Oftentimes, theology (mis)leads us to believe that we must go to school for 10 years to learn Koine Greek, Latin, Hebrew, and/or Aramaic, in order to fully grasp the Bible’s concepts. If God required that from us, hardly any of us could ever be saved, or even know God’s will in the first place!!

Contrariwise, God’s Word, the King James Bible, is for the common people. Its 54 faithful, Holy Spirit-filled men who translated it in 1611 knew the Bible languages. They purified and perfected the language of the existing English Bibles to provide us—the common people—with a Bible we could own and read personally (rather than it being chained to a church altar, or “shackled” in Rome’s Latin “bible”).

Mark 12:37 says how our Lord Jesus Christ spoke to the common people. He did not depend on the “educated” religious leaders to reach the common people (these “scholars” were too corrupt, and would have perverted His pure doctrine!). Observe what Christ told His Father: “In that hour Jesus rejoiced in spirit, and said, I thank thee, O Father, Lord of heaven and earth, that thou hast hid these things from the wise and prudent, and hast revealed them unto babes: even so, Father; for so it seemed good in thy sight” (Luke 10:21).

The key to understanding the Bible is not a college or seminary education. If you have an ear to hear, an eye to see, and you are willing to study God’s Word and learn, the Holy Spirit will illuminate your mind: “Which things we speak, not in the words which man’s wisdom teacheth, but which the Holy Ghost teacheth; comparing spiritual things with spiritual” (1 Corinthians 2:13).

After all, the Bible is for the common people!

“Now when they saw the boldness of Peter and John, and perceived that they were unlearned and ignorant men, they marvelled; and they took knowledge of them, that they had been with Jesus” (Acts 4:13). They were not entirely “unlearned and ignorant….” Christendom often requires one to have a degree to teach the Bible… or, ludicrously enough, even to sing in the church choir (!). Dear saints, memorize Acts 4:13, and let it, not traditional thinking, be your authority in that matter.

Again, studying the Bible’s original languages of Hebrew and Greek is not evil in and of itself. Regardless, our King James Bible says in English exactly what the divinely preserved Bible texts read in Hebrew and Greek. Also, it is critical to note that knowledge of Greek and Hebrew does not necessarily make one a sound Bible authority. Millions of heretics and apostates are Hebrew- and Greek-literate!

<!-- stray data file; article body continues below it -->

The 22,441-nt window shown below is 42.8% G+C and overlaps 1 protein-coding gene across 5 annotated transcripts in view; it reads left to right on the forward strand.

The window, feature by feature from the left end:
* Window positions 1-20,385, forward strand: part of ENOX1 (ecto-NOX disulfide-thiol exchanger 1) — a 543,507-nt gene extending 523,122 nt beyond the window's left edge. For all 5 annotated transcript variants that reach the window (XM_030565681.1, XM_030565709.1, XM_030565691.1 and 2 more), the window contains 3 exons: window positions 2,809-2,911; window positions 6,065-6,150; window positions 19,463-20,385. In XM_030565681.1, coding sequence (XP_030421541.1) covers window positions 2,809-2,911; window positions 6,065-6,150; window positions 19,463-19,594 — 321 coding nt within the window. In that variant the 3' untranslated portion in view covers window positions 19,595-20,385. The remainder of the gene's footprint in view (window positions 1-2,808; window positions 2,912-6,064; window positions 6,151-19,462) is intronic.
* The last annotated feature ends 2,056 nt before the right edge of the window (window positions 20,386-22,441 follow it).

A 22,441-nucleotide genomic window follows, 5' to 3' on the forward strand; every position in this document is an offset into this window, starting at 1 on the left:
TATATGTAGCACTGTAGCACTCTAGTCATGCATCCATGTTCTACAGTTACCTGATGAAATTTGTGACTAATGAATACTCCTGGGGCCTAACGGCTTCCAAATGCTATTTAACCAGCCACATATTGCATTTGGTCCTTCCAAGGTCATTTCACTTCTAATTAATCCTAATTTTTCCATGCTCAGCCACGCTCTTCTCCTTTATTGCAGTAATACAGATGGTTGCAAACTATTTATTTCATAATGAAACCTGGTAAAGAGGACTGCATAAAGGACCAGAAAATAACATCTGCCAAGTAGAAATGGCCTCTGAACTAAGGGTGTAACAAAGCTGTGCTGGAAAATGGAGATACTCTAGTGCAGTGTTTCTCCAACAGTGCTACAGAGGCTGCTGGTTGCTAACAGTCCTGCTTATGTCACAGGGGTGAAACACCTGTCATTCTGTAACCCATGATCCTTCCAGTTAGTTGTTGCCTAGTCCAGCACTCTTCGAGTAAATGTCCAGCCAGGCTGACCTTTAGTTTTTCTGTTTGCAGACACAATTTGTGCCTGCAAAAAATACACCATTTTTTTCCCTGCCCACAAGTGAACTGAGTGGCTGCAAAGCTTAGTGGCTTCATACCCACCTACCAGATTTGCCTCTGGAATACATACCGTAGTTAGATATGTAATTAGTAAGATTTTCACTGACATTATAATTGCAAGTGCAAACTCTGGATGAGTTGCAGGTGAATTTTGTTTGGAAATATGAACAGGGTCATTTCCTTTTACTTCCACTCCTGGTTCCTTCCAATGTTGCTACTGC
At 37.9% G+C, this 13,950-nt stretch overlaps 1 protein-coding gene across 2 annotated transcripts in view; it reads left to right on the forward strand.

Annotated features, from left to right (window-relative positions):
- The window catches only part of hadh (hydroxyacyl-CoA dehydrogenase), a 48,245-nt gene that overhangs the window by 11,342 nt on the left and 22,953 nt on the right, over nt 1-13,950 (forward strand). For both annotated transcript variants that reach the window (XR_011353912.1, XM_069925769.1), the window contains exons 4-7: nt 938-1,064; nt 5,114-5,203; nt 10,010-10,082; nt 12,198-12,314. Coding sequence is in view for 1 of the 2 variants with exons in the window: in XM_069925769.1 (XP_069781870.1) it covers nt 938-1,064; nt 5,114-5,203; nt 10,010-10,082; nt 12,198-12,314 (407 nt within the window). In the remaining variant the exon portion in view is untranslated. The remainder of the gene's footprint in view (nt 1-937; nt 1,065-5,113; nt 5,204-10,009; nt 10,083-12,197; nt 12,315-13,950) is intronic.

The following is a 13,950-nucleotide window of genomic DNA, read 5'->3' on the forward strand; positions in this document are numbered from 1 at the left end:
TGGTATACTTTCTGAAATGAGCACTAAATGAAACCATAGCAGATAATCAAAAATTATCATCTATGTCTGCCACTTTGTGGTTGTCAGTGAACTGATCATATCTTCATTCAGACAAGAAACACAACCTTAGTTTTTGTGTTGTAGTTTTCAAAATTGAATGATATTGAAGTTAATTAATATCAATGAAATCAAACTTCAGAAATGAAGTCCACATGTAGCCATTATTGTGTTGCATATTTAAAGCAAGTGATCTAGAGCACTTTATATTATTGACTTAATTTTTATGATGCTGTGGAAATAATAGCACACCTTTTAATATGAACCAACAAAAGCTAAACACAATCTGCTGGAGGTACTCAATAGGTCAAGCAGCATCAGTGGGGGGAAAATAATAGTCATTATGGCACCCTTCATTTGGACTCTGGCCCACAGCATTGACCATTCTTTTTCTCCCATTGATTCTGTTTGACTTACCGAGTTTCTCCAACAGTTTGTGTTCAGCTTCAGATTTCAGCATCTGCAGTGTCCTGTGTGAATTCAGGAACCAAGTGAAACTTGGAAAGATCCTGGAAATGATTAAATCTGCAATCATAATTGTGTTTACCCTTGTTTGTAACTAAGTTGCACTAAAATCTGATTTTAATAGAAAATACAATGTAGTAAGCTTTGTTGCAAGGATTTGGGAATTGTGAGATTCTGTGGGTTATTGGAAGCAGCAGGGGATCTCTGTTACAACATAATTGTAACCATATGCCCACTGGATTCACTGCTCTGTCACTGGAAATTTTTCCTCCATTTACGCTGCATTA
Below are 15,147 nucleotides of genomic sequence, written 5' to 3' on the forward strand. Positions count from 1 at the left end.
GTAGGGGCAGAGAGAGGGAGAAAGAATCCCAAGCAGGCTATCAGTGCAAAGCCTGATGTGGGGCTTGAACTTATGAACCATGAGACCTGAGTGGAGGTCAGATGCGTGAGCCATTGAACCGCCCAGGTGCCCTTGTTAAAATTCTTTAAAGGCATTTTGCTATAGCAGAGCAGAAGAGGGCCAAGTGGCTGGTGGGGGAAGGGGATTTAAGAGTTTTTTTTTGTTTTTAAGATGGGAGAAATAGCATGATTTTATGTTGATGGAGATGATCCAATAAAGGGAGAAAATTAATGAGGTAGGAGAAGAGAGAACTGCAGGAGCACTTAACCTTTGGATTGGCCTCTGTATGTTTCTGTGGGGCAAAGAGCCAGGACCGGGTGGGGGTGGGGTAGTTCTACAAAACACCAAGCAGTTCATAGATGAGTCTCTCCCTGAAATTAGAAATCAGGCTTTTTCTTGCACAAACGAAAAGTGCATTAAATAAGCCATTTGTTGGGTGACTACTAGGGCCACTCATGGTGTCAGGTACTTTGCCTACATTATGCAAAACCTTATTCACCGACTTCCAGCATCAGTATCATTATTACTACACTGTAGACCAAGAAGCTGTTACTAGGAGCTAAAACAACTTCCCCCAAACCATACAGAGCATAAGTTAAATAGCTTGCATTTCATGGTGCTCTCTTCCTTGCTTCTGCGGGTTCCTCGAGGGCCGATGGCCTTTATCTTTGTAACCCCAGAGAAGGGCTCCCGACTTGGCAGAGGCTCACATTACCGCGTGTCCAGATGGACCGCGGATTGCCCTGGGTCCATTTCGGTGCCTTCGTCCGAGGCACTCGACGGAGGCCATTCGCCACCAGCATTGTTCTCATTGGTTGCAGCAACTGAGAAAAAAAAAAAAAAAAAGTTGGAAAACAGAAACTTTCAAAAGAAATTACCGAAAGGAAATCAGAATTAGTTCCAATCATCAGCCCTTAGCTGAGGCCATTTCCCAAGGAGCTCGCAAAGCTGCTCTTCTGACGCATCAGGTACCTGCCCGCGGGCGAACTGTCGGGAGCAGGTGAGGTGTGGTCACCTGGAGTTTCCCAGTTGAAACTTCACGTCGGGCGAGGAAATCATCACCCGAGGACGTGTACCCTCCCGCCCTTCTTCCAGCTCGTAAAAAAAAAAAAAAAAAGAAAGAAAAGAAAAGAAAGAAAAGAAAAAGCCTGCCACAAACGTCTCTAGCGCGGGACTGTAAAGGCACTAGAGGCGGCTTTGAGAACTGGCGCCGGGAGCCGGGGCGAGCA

Music degrees are not evil either, but they do not necessarily equip us to worship God with musical instruments and singing. Millions of hell-bound Bible-haters have prestigious music awards and impressive discographies: their lyrics and lifestyles are certainly not bringing the God of the Bible any glory.

The second greatest blunder of the professing “church”—ranking just under its failure to study the Bible dispensationally—is its emphasis on education. Frankly, unless you have attended seminary for a decade, and save you have been “approved” by some denomination, you really are a nobody. While you certainly want a degreed surgeon, you might want to reconsider that principle when seeking a church leader! Why? Some of the most ridiculous, heretical, and blasphemous statements I have ever read and heard came from the pens and lips of preachers and teachers from seminary! Remember what Jesus Christ said, “In that hour Jesus rejoiced in spirit, and said, I thank thee, O Father, Lord of heaven and earth, that thou hast hid these things from the wise and prudent, and hast revealed them unto babes: even so, Father; for so it seemed good in thy sight” (Luke 10:21).

In Acts 4:13, Israel’s “educated” religious leaders were amazed when they observed the Apostles Peter and John. “Look at those silly fishermen who lack our education! How can such unlearned and ignorant men boldly preach such wisdom?!” HOW? “They had been with Jesus.” They had the Lord of glory as their personal teacher, as do we (1 Corinthians 2:11-16). Beloved, be not intimidated by the “sort of educated” (1 Corinthians 1:25-31). 🙂

Also see:
» What about the original Bible manuscripts? (LINK TEMPORARILY UNAVAILABLE)
» Can a Bible translation be just as reliable as the Bible in its original languages? (LINK TEMPORARILY UNAVAILABLE)
» Why should we trust the King James Bible? (LINK TEMPORARILY UNAVAILABLE)

3 responses to “Must I study the Bible in its original languages to understand it?

  1. Pingback: When was the book of the Revelation written? | For What Saith the Scriptures?

  2. Pingback: What does, “Quit you like men,” mean? | For What Saith the Scriptures?

  3. Pingback: Does it matter what Bible version I use? | For What Saith the Scriptures?